Pakistan in 3-pronged political crisis
DPA PAKISTAN, a nuclear power and key Western ally in the fight against Taliban insurgents, is facing its biggest political crisis in recent years.
Lines are drawn for a showdown between the military and civilian government, and the judiciary is also trying to rein in the administration.
Some analysts believe the escalating conflict between the three powers could lead to the dismissal of the unpopular government and result in early elections.
The worst-case scenario is a military coup, which could occur if the government tries to sack army chief general Ashfaq Parvez Kayani and Lieutenant General Shuja Pasha, the head of powerful Inter Services Intelligence. But that seems a remote possibility.
A dramatic turn came early this week when the Supreme Court cited Prime Minister Yousuf Raza Gilani for contempt.
He was due to appear in court on Thursday.
The judiciary lost patience over the government’s refusal to implement its orders to ask Swiss authorities to reopen cases of money laundering against President Asif Ali Zardari.
The charges date back to the 1990s when Zardari’s late wife Benazir Bhutto was prime minister. He is alleged to have received commissions for contracts and transferred the money to Swiss banks.
At the request of the Pakistani government, Swiss investigations were closed.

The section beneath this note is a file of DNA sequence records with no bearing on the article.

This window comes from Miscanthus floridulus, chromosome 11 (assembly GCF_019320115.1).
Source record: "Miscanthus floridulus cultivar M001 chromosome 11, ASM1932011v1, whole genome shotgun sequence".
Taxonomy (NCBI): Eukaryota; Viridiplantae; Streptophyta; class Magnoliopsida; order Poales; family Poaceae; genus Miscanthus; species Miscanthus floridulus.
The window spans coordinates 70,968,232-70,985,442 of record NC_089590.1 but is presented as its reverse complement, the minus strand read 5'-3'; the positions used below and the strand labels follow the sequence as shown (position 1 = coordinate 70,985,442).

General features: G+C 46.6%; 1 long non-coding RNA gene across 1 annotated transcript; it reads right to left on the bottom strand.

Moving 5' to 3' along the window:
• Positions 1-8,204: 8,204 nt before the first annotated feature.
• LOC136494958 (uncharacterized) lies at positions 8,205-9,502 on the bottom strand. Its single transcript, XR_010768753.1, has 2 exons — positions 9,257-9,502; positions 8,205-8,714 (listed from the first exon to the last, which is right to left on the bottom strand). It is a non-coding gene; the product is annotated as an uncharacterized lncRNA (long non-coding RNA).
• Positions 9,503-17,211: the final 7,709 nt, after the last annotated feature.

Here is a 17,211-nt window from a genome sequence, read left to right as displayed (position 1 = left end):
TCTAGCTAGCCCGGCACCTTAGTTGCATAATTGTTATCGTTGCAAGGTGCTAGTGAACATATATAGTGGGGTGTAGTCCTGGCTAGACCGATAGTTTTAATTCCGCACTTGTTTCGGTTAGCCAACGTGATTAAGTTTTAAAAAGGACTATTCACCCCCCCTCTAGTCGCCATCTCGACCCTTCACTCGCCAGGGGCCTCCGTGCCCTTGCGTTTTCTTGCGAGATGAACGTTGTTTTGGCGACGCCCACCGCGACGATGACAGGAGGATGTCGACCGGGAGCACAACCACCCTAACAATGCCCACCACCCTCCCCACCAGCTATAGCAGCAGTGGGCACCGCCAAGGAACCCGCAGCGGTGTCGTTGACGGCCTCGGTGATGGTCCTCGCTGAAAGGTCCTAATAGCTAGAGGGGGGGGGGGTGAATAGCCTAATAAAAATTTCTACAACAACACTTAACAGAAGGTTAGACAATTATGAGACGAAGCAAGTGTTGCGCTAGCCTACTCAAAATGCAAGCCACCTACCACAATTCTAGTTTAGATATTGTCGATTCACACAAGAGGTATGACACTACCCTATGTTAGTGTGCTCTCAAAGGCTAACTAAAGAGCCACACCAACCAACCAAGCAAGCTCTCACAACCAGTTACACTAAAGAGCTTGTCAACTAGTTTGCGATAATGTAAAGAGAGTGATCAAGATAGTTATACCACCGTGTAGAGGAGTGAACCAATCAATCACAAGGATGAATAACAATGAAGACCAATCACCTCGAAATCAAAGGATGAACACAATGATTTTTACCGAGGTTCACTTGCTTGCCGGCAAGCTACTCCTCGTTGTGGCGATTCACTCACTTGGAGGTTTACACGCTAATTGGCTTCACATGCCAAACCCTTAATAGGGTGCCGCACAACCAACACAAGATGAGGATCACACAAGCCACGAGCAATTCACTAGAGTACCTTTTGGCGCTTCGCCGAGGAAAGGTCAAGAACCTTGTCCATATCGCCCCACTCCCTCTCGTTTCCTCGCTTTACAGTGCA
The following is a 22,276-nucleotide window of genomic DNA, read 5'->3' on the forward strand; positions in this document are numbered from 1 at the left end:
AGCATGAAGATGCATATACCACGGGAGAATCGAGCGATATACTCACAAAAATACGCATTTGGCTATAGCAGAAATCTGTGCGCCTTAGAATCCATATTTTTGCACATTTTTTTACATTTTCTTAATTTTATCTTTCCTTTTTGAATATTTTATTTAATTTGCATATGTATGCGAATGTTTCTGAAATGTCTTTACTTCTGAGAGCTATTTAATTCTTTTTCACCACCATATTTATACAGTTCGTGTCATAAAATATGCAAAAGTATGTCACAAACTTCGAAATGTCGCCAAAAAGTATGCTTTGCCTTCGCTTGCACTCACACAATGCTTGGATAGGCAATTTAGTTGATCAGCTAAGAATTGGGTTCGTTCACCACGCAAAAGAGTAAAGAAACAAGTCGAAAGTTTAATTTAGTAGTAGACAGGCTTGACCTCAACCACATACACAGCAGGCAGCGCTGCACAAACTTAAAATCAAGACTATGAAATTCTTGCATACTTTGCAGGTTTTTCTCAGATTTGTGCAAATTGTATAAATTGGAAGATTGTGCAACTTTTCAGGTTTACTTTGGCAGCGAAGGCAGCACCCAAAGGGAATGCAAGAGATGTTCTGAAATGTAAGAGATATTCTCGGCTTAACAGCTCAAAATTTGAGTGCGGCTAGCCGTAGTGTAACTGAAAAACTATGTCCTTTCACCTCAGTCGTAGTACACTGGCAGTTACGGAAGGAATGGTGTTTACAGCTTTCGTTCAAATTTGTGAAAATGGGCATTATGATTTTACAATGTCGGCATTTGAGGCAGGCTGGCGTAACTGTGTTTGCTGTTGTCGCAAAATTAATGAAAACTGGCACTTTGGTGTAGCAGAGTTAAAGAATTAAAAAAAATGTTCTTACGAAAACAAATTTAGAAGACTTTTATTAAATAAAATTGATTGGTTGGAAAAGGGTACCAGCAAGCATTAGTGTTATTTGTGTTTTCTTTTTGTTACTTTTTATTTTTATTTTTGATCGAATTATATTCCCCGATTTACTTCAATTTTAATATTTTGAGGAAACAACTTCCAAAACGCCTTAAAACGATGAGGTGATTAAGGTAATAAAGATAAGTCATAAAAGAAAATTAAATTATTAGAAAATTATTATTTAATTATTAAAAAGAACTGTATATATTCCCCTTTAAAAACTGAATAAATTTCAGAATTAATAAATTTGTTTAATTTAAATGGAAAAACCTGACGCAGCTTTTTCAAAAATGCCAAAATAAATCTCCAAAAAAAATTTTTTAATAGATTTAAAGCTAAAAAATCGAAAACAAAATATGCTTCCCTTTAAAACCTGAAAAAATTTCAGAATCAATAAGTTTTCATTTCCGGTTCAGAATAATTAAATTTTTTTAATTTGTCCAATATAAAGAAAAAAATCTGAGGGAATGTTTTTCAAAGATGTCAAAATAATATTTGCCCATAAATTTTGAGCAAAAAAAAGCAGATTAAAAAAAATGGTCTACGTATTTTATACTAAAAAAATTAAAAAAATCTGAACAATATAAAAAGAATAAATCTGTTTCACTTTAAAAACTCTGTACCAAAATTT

That was part of a complex political deal made by former military dictator Pervez Musharraf and Bhutto.
Gilani’s government says the cases against Zardari cannot be re-opened because he enjoys immunity as president.
But the judiciary headed by fiercely independent Chief Justice Iftikhar Chaudhry is demanding respect for the rule of law and for court orders.
An independent judiciary is new to all in Pakistan, including politicians and generals. In the past, appointing judges of their choice would lend legitimacy and cover to their actions.
At the same time, the powerful army generals and the government are at daggers drawn over a memo allegedly sent by a Zardari envoy asking US officials to prevent a possible military coup, after Osama bin Laden was killed by US commandos on May 2
The army said Zardari approved the memo, and demanded he be tried for treason.
The government denied the existence of the memo.